DUBAI, United Arab Emirates — A Saudi court issued final verdicts on Monday in the case of slain Washington Post columnist and Saudi critic Jamal Khashoggi after his son, who still resides in the kingdom, announced pardons that spared five of the convicted individuals from execution.
While the trial draws to its conclusion in Saudi Arabia, the case continues to cast a shadow over the reputation and international standing of Crown Prince Mohammed bin Salman, whose associates have been sanctioned by the U.S. and the U.K. for their alleged involvement in the brutal killing, which took place inside the Saudi consulate in Istanbul.
The Riyadh Criminal Court's final verdicts were announced by Saudi Arabia's state television, which aired few details about the eight Saudi nationals and did not name them. The court ordered a maximum sentence of 20 years in prison for the five. Another individual received a 10-year sentence, and two others were ordered to serve seven years in prison.
A team of 15 Saudi agents had flown to Turkey to meet Khashoggi inside the consulate for his appointment on Oct. 2, 2018 to pick up documents that would allow him to marry his Turkish fiance, who waited outside. The team included a forensic doctor, intelligence and security officers, and individuals who worked directly for the crown prince's office, according to Agnes Callamard, who investigated the killing for the United Nations.
Turkish officials allege Khashoggi was killed and then dismembered with a bone saw inside the consulate. His body has not been found. Turkey apparently had the Saudi Consulate bugged and shared audio of the killing with the C.I.A., among others.
Western intelligence agencies, as well as the U.S. Congress, have said the crown prince bears ultimate responsibility for the killing and that an operation of this magnitude could not have happened without his knowledge.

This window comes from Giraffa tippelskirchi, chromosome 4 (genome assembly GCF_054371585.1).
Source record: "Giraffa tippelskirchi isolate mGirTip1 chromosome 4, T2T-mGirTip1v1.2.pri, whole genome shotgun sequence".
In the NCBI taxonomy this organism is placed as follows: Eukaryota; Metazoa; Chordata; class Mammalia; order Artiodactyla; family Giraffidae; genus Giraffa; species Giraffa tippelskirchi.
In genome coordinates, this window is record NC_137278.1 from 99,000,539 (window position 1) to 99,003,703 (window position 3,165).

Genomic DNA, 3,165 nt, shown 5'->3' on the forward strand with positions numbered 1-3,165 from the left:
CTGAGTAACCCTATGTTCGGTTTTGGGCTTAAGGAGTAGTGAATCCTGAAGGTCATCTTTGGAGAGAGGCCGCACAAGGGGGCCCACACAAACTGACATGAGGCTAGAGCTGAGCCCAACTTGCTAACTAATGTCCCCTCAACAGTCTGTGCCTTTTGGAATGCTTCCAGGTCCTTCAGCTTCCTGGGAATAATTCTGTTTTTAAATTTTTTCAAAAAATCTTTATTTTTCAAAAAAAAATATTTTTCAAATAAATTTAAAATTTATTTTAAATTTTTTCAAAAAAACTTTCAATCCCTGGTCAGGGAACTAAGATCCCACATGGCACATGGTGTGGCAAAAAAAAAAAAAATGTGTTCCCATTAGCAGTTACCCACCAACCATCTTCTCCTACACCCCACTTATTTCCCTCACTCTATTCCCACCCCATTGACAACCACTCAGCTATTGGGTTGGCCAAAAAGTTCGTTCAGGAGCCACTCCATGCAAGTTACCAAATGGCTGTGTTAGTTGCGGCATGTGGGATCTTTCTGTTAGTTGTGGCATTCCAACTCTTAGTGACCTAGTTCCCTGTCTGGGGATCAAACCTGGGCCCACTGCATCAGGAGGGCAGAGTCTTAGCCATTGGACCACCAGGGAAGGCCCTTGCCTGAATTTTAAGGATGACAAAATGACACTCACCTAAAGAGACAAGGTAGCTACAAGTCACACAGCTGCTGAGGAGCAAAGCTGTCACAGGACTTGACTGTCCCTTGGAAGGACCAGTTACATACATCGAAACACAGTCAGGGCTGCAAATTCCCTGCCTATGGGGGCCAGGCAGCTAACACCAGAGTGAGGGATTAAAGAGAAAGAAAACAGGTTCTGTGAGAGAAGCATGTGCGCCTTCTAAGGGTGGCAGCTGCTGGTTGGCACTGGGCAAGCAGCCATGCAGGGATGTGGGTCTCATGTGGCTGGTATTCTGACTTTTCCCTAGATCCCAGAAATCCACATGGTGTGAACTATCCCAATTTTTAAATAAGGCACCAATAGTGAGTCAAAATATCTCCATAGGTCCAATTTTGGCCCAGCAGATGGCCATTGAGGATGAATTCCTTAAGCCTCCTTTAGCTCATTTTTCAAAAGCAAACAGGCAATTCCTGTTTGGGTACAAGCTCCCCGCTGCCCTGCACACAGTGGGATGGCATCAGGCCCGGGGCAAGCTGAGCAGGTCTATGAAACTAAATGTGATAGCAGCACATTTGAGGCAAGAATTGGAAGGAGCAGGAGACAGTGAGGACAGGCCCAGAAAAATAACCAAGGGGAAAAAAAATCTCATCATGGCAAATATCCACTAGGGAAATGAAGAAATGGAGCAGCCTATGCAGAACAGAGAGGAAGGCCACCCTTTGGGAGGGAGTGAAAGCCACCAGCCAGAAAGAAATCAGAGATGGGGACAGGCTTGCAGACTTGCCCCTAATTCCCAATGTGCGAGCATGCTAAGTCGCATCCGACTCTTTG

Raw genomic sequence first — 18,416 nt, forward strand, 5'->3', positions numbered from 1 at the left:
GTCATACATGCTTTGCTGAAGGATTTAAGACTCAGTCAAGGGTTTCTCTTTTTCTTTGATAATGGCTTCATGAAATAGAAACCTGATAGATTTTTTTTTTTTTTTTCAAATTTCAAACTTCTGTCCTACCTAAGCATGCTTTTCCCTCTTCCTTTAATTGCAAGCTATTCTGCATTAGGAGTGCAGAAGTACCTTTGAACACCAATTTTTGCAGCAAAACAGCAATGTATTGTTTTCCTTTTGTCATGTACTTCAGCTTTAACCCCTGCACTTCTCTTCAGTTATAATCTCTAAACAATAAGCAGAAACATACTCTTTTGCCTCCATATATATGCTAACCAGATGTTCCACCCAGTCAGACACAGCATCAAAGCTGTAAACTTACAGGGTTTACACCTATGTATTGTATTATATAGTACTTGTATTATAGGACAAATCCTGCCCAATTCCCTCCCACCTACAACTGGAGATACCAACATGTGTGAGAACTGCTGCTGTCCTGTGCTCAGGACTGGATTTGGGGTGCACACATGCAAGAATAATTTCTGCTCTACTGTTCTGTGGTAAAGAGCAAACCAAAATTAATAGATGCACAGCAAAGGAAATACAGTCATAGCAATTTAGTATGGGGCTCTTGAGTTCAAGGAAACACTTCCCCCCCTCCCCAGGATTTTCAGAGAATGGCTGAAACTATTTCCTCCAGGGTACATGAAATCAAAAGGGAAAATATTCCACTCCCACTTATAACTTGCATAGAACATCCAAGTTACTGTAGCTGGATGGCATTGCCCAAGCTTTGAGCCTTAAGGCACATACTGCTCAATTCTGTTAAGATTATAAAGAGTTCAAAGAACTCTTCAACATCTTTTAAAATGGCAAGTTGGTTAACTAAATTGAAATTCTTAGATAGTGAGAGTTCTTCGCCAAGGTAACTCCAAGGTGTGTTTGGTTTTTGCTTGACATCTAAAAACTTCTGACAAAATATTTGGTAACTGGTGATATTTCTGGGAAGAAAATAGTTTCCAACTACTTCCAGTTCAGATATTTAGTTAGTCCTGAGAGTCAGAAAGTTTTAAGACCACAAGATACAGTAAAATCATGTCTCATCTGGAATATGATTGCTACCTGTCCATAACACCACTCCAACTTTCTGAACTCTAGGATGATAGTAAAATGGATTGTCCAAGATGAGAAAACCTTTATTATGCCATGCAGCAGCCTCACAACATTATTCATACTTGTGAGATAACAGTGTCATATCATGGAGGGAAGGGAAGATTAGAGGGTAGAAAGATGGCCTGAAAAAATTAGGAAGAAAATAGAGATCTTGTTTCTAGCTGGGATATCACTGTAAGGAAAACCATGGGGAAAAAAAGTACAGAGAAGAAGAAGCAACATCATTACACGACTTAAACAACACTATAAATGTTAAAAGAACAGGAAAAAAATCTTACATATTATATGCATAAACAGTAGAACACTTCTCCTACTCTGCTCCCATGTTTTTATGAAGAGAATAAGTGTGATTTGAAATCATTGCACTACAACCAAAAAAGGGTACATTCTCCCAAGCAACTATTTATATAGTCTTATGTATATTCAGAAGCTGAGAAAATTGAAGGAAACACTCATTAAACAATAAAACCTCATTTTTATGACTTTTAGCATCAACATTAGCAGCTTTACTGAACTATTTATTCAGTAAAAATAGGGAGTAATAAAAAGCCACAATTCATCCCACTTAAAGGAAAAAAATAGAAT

The Saudi verdicts came after the kingdom tried 11 people in total in December, sentencing five to death and ordering three others to lengthy prison terms for covering up the crime.
The Saudi trial, however, had concluded that the killing was not premeditated. That paved the way for Salah Khashoggi, one of the slain writer's sons, to months later announce that the family had forgiven his Saudi killers, which essentially allows them to be pardoned from execution in accordance with Islamic law.
Salah Khashoggi lives in Saudi Arabia and has received financial compensation from the royal court for his father's killing.
The trial has been widely criticized by rights groups and observers, who note that no senior officials nor anyone suspected of ordering the killing has been found guilty. The independence of the Riyadh Criminal Court has also been questioned.
Prior to his killing, Khashoggi had written critically of Prince Mohammed in columns for the Washington Post at a time when the young heir to the throne was being widely hailed by Washington for pushing through social reforms.
Khashoggi's columns criticized the parallel crackdown on dissent overseen by the prince. Dozens of perceived critics of the prince remain in prison, including women's rights activists, and face trial on national security charges.
Khashoggi had been living in exile in the United States for about a year, leaving Saudi Arabia just as Prince Mohammed was beginning to unleash a crackdown on Saudi human rights activists, writers and critics of the kingdom's devastating war in Yemen.
A small number of diplomats, including from Turkey, as well as members of Khashoggi's family, were allowed to attend the initial trial's nine court sessions. Independent media were barred.